• Inga from Young Frankenstein is the attractive blonde assistant to Dr. Frankenstein, a Mad Scientist. Her misunderstanding of his instructions creates several humorous scenes. Her appearance is a source of sex comedy, and she ends up paired with Dr. Frankenstein.
  • Subverted in The Fly (1986), but not its sequel.
    • In the first film, Veronica is the movie's Deuteragonist; her personal relationship with Seth — who is an initial subversion of the Mad Scientist — is crucial to how the entire story unfolds. She's a beautiful science journalist who upon Seth showing her his secret teleportation project is eager to write it up for a magazine article but ultimately agrees to become the sole chronicler of the project for a book. Between this and the technology being unprecedented, it makes sense that she would be asking lots of questions, which is what he wants anyway after years of having no one to talk to about his life's work. Upon their falling in love (she's the one who initiates the upgrading of the relationship) she gives him the "Eureka!" Moment he needs to finally program the pods not to mangle living beings. After he teleports himself — the result of a drunken misunderstanding on his part, involving her relationship with her ex-lover/editor — and starts showing odd physical and emotional changes, she is first to realize that the changes are not just strange but bad and that the teleportation went awry somehow, and even has the strange hairs sprouting from a wound on his back examined at a lab (offscreen) to provide backup for her assertions. Later she's Supporting the Monster Loved One, and only becomes a Damsel in Distress in the climax as she learns too late that he intends to put her through Romantic Fusion with him.
    • In The Fly II Beth is a pretty computer technician who gets a Meet Cute with Martin (the Spin-Offspring of Seth and Veronica) at the Research, Inc. they both work at and becomes his lab assistant and lover almost simultaneously. She contributes little to the story aside from Supporting the Monster Loved One when he begins to mutate, to the point that she could easily be written out of the script — her only meaningful contribution to the climax is pressing a button for Martinfly to initiate a teleportation sequence.

  • A Memoir by Lady Trent: Suhail is a gender-flipped version. While he's a science hero himself, depending on what you think of archaeology, and his Shirtless Scene intro firmly establishes him as eye candy, in Voyage of the Basilisk he is more of a facilitator of the plot than the driver himself. He even acts as a notetaker for some of Isabella's musing. Later books let him showcase his specialties more.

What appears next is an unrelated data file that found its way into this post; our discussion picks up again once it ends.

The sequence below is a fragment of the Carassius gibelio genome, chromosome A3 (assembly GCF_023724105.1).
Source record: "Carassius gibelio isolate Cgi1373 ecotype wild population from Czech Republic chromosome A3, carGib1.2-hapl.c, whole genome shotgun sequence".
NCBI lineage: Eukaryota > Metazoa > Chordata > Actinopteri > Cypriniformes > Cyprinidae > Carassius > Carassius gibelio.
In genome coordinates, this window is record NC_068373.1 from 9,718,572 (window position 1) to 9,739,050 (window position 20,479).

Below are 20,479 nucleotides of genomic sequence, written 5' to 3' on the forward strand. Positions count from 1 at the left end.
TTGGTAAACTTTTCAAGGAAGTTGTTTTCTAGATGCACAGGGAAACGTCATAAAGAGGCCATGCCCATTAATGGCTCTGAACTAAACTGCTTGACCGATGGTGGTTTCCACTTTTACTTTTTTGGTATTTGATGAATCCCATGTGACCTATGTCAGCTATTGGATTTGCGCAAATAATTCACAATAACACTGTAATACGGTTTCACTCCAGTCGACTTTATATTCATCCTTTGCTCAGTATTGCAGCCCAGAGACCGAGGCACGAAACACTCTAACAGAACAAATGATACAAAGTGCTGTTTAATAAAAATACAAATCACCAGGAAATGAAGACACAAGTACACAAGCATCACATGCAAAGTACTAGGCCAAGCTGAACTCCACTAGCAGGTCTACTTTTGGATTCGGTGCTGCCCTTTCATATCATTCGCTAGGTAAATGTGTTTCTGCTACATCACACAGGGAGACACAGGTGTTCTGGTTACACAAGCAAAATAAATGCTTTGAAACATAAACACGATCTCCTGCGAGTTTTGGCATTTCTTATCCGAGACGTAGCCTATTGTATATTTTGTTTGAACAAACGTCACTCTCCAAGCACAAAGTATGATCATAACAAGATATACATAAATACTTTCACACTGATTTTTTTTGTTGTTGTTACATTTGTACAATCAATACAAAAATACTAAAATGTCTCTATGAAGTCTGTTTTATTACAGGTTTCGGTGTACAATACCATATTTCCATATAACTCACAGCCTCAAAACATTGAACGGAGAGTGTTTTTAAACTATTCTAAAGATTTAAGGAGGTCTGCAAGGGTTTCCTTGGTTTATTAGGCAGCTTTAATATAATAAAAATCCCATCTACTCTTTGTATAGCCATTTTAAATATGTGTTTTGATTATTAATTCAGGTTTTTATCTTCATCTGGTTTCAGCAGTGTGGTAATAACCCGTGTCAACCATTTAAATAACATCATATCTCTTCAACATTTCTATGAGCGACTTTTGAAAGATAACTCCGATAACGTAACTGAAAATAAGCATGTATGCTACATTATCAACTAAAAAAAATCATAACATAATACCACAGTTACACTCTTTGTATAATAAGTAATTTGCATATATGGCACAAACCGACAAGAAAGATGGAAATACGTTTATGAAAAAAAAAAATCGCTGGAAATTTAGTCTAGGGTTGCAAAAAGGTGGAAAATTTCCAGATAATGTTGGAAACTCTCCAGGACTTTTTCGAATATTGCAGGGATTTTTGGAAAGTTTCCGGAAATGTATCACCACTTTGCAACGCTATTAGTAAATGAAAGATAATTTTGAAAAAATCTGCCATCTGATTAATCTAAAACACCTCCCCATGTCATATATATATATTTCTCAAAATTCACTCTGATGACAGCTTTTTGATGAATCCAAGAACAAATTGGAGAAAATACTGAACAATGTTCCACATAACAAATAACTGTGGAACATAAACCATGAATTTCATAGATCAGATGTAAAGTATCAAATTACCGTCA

Live-Action TV 

  • Larna, Prof. Edward's daughter in Moon Over Africa who accompanies him through Africa to search for Atlantis, doesn't seem to know anything about Africa or archeology, and often asks basic questions to her father that allow him to deliver exposition about the area they're in or their short-term goals. Many of the plotlines involve rescuing Larna when she gets possessed by demons, Captured by Cannibals, or menaced by lions. While it's hard to have fanservice in a radio serial, Larna is a love interest for Jack, Prof. Edward's other, more competent assistant.


    Western Animation 
  • Futurama:
    • Despite initially coming off as a Brainless Beauty, Amy Wong is a subversion in the revived series. She's Farnsworth's engineering student, but is highly competent in her own right and even gets her PhD.
    • Parodied in "A Big Piece of Garbage" when the expositional instructional film the gang are watching, The Great Garbage Crisis of 2000, turns out to be pornography.
      Female "Scientist": (taking off lab coat to reveal bikini) Now that the garbage is in space, Doctor, perhaps you can help me with my sexual inhibitions.
      Male Scientist: (also disrobing) With gusto.
  • Subverted in Kim Possible, where the blonde supermodel was the real expert and the doctor was a fake. Vivian never got credit for her work because everyone assumed she was nothing more than the hot assistant, so she invoked the assistant role by creating a robot named Oliver that could appear to be a scientist, and then posed as his girlfriend. At the end of the episode, she's hired as a scientist under her own name and face.